Depending upon the species of fish, thejuxtanucle-ar complex shows different combinations of various organelles and inclusions. It may be a consequence of this variability that an extensive array of confusing terms has arisen in association with it. These terms include yolk nucleus, which is sometimes used synonymously with the term juxtanuclear complex; nuage or cement, which appears to be a material rich in ribonucleoprotein occupying the ooplasm between the aggregated organelles; and pallial substance, a deeply basophilic cloak enclosing less basophilic material (Beams and Kessel, 1973). The presence of nuage has been used as a criterion for identifying primordial germ cells in the cyprinid Barbus conchionus (Gevers et al., 1992) and the centropomid Centropo-mus undecimalis (Grier, 2000).
The substance of the juxtanuclear complex originates as a crescent or cap adjacent to the nuclear membrane and increases in size as the oocyte grows (Figure
2.23) (Guraya, 1963). The complex disappears at the beginning of vitellogenesis. The circumnuclear ring, seen with the light microscope in oocytes of the cod Gadus morhua and the centropomid Centropomus unidecimalis, is thought to be homologous to thejux-tanuclear complex and is considered to be the first sign that the fish will spawn in the coming season (Figure
The juxtanuclear complex may assume various shapes in different teleosts. In oocytes of some fish,
7 The topic of annulate lamellae is reviewed extensively by Kessel (1992).
a single discrete structure develops near the nucleus (e.g., Channa marulis, Dicentrarchus labrax) (Guraya, 1963; Mayer, Shackley, and Ryland, 1988); it may expand to form a perinuclear ring (e.g., Tilapia nilotica, Syngnathus scovelli) (Begovac and Wallace, 1988); and in some oocytes a single crescent that later becomes ovoid and migrates to the periphery of the oocyte (eight Indian species, but especially Het-eropneustes fossilis) (Figure 2.25) (Nayyar, 1964). The complex may appear double in oocytes of the Atlantic mackerel Scomber scombrus (Coello and Grimm,1990). Nuage of the common snook Centropomus undecimalis is a polymorphic organelle associated with mitochondria (Grier, 2000). It occurs as dense cytoplasmic inclusions, generally perinuclear in position (Figure 1.28B).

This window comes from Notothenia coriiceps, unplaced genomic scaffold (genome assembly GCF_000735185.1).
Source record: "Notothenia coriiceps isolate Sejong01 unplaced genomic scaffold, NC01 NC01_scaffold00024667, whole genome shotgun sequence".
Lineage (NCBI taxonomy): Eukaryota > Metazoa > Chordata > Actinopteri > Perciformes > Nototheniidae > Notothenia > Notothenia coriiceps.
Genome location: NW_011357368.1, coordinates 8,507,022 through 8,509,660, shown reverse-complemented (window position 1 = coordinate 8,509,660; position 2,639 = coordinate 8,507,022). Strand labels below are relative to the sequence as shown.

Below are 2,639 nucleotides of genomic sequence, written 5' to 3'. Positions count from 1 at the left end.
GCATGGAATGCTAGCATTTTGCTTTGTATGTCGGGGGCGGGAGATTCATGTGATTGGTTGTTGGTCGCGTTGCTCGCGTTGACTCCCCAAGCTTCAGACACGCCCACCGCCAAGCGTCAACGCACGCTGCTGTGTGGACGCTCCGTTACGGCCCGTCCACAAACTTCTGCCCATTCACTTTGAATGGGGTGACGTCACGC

In the medaka Oryzias latipes, the yolk nucleus is an electron-dense, thread-like structure inhabiting the vegetal pole side of the oocyte (Figure 2.26) (Iwamatsu and Nakashima, 1996). It is suggested that the orientation of the vegetal pole may primarily be determined by the random positioning of the yolk nucleus within the oocyte and established by reciprocal interactions between the cytoplasm containing the yolk nucleus and the surrounding follicular cells.
The function of the juxtanuclear complex is enigmatic. It has been suggested that it acts as a centre for metabolic activities related to the formation, multiplication, and accumulation of other organelles and inclusions that are finally distributed in the outer ooplasm before the deposition of yolk, representing a mobilization of the forces needed for laying down yolk (Clerot, 1976; Brusle, 1980; Selman and Wallace, 1989).
Oocyte volume increases a few hundred fold during primary growth, the nuclear/cytoplasmic ratio decreases, and many membranous organelles are elaborated within the ooplasm (Figures 2.5C,D). At the end of this phase, the oocyte and follicular cells have established an intimate relationship. Patches of translucent material, a precursor of the zona pellucida, accumulate around microvilli that have formed on the surface of the oocyte; follicular cells display fewer microvilli. During oocyte growth, both thecal and follicular cells thicken and multiply.